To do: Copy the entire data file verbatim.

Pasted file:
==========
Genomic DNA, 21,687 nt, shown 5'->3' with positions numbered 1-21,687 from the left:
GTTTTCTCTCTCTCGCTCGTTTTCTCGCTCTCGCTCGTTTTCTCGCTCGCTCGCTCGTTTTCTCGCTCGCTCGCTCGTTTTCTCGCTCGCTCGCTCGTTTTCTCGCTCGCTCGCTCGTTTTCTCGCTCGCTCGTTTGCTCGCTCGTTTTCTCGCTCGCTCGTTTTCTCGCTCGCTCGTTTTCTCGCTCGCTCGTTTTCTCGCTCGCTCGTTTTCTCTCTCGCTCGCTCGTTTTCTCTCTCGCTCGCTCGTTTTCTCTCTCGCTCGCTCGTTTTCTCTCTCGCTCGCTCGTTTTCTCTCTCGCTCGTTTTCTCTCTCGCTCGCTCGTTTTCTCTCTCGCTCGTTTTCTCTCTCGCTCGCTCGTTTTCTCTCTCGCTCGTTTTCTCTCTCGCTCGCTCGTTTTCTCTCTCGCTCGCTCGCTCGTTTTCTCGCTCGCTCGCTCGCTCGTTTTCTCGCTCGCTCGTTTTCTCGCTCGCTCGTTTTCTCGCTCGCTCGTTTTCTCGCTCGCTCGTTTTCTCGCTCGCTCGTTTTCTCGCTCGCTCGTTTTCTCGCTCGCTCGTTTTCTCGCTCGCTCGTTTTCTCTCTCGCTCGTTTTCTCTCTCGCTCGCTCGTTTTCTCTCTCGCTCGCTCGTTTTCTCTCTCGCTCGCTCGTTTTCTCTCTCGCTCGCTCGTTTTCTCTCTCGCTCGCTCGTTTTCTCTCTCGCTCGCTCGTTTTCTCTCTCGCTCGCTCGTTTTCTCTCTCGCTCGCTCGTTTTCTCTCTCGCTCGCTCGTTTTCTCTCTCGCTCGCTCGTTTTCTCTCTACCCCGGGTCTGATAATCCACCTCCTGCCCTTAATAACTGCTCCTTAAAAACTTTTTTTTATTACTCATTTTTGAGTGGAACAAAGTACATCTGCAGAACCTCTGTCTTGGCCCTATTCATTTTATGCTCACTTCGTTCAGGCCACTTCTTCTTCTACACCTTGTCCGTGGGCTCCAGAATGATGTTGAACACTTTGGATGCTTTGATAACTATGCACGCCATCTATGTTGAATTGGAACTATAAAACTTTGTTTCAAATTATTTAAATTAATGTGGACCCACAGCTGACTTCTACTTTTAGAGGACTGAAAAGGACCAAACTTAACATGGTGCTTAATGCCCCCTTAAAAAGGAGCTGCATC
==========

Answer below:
Genomic DNA, 21,687 nt, shown 5'->3' with positions numbered 1-21,687 from the left:
GTTTTCTCTCTCTCGCTCGTTTTCTCGCTCTCGCTCGTTTTCTCGCTCGCTCGCTCGTTTTCTCGCTCGCTCGCTCGTTTTCTCGCTCGCTCGCTCGTTTTCTCGCTCGCTCGCTCGTTTTCTCGCTCGCTCGTTTGCTCGCTCGTTTTCTCGCTCGCTCGTTTTCTCGCTCGCTCGTTTTCTCGCTCGCTCGTTTTCTCGCTCGCTCGTTTTCTCTCTCGCTCGCTCGTTTTCTCTCTCGCTCGCTCGTTTTCTCTCTCGCTCGCTCGTTTTCTCTCTCGCTCGCTCGTTTTCTCTCTCGCTCGTTTTCTCTCTCGCTCGCTCGTTTTCTCTCTCGCTCGTTTTCTCTCTCGCTCGCTCGTTTTCTCTCTCGCTCGTTTTCTCTCTCGCTCGCTCGTTTTCTCTCTCGCTCGCTCGCTCGTTTTCTCGCTCGCTCGCTCGCTCGTTTTCTCGCTCGCTCGTTTTCTCGCTCGCTCGTTTTCTCGCTCGCTCGTTTTCTCGCTCGCTCGTTTTCTCGCTCGCTCGTTTTCTCGCTCGCTCGTTTTCTCGCTCGCTCGTTTTCTCGCTCGCTCGTTTTCTCTCTCGCTCGTTTTCTCTCTCGCTCGCTCGTTTTCTCTCTCGCTCGCTCGTTTTCTCTCTCGCTCGCTCGTTTTCTCTCTCGCTCGCTCGTTTTCTCTCTCGCTCGCTCGTTTTCTCTCTCGCTCGCTCGTTTTCTCTCTCGCTCGCTCGTTTTCTCTCTCGCTCGCTCGTTTTCTCTCTCGCTCGCTCGTTTTCTCTCTCGCTCGCTCGTTTTCTCTCTACCCCGGGTCTGATAATCCACCTCCTGCCCTTAATAACTGCTCCTTAAAAACTTTTTTTTATTACTCATTTTTGAGTGGAACAAAGTACATCTGCAGAACCTCTGTCTTGGCCCTATTCATTTTATGCTCACTTCGTTCAGGCCACTTCTTCTTCTACACCTTGTCCGTGGGCTCCAGAATGATGTTGAACACTTTGGATGCTTTGATAACTATGCACGCCATCTATGTTGAATTGGAACTATAAAACTTTGTTTCAAATTATTTAAATTAATGTGGACCCACAGCTGACTTCTACTTTTAGAGGACTGAAAAGGACCAAACTTAACATGGTGCTTAATGCCCCCTTAAAAAGGAGCTGCATC